In the Tri-County, there's plenty to deck

Dec. 25, 2013 @ 06:38 PM

Some people have Christmas decorating down to a science. They go all out to the enjoyment of many driving by.

Two Henderson-area households that are big on decorating indicate they developed the tradition over time as their hobby grew in meaning and expression.

Teresa Stainback said her collection of outdoor Santas, stars, snowmen, carolers and nativity scene characters displayed on Vicksboro Road grew from a discovery about 10 years ago.

“The very first one I got was while we were still living in the mountains,” she said. “That was about 10 years ago. We found a 40-inch Santa.”

She was impressed by the authenticity of an older-fashioned look of the big shiny Santa that is unlike the inflatable ones of today.

“I just keep collecting different ones,” Stainback said. “They range from about 12 inches high to about 40 inches. Actually, I have a five-foot Santa I found at an auction sale. They were very popular in the 1960s and 1970s.

“I get very enthused about finding a new one,” she added. “They all are the kind that light up. I enjoy it. I like them a lot more than the inflatable decorations.”

Lighting up her yard takes several dozen outdoor plugs that stem from a secondary electrical system she had developed.

“I even had to add a breaker box,” Stainback said.

Helping Stainback is her sister, Betty Williams, who said she enjoys assisting with the hobby and seeing the attention from people passing by. Many stop for photos and ask about the decorations.

“They are all the old-fashioned blow-molds,” Williams said. “They are shiny, well lit at night. She started with two or three, and it just grew.”

The grown collection has in years past taken about a week to assemble, but with practice came a quicker cue for arranging everything.

“This year, we probably had it all done in three days,” Stainback said.

At its perch on Shank Street, Alvin Johnson’s Christmas of colors began about 15 years ago, and this year includes a 40-foot tall lighting tree with a shooting star about 100 feet higher above that.

Johnson has a crane in the business he owns.

“I have been constantly adding,” Johnson said. “This year, the shooting star is 140 feet up in the air. You could see it from a mile away easy. I am surprised at how many people have commented on it.”

He even caught some complaints about it being taken down for part of the weekend. It was because of a possible lightning threat, Johnson said. It’s going back up as soon as the weather reports give the all-clear.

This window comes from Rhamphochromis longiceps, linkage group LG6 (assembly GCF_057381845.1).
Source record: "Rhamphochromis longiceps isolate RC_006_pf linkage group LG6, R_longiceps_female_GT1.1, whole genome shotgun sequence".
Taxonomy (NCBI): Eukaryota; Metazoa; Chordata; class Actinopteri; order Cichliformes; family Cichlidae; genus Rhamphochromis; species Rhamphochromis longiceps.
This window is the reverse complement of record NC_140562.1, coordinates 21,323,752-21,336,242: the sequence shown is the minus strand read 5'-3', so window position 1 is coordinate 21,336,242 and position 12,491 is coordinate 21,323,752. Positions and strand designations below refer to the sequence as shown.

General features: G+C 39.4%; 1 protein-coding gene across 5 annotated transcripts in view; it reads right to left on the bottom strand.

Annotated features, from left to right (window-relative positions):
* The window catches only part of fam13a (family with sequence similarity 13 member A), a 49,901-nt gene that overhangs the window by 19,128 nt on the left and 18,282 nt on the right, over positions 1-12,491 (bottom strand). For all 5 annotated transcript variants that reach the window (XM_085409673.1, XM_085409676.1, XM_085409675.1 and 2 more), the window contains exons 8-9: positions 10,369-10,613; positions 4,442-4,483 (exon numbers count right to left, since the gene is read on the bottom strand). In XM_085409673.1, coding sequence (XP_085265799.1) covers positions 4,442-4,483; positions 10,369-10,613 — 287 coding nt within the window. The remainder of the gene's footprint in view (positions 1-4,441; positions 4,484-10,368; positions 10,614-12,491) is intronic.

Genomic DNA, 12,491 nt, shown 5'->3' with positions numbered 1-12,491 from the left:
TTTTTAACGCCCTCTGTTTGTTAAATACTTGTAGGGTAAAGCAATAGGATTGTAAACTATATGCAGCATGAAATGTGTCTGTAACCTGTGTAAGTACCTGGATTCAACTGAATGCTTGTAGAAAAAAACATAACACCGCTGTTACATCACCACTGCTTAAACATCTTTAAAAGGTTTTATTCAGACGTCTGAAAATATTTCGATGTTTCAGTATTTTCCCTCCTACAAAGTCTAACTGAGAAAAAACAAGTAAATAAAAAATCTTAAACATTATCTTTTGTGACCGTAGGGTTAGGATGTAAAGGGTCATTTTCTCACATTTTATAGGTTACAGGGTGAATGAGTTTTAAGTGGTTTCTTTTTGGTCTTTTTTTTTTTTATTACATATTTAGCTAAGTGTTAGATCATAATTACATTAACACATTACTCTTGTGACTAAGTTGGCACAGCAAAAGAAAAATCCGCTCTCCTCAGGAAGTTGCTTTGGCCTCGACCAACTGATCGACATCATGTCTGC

Johnson decided to add himself to the decorations about five years ago, donning the gay apparel of jolly old Saint Nick so children can see Santa when they visit.

On that first year, he acted on impulse and surprised kids with a gold-dollar coin each — giving away about 100. This year it’s candy canes, though.

“The Lord has blessed me, so I didn’t mind doing that,” Johnson said. “It was an instantaneous thing, to give those out to the children.”

Also this year, Johnson brought his bucket-truck and crane over to the Vance County Rescue office on Maynard Street, so they could get their lighting tree to drape higher than before, hoisting it up to the 80-foot mark. He also gave them a star to top it off.

“They use their tower for it,” Johnson said. “They brought all those lights, I just helped them out with the crane. I set the crane and sent a man up in the bucket. We put the star on top.”

Johnson said that both he and his wife Alice love the joy of Christmas, and they love sharing that joy — it is seeing others light up that provides him plenty of motivation to put in the hours it takes for his outdoor displays.

Alice Johnson does the inside decorating, sharing the joys of Christmas with friends and family.

“I love people to enjoy them, and I love to hear from them,” he said. “They come by, and that’s my Christmas. I do the Santa thing for the kids, the lights for the enjoyment of all.”

Alvin Johnson said he plans to add an outdoor manger scene next year because he does not want the true meaning of Christmas to become lost in too much shine.

“We wouldn’t have a Christmas if it wasn’t for Christ,” he said. “I just do it for the people to enjoy.”

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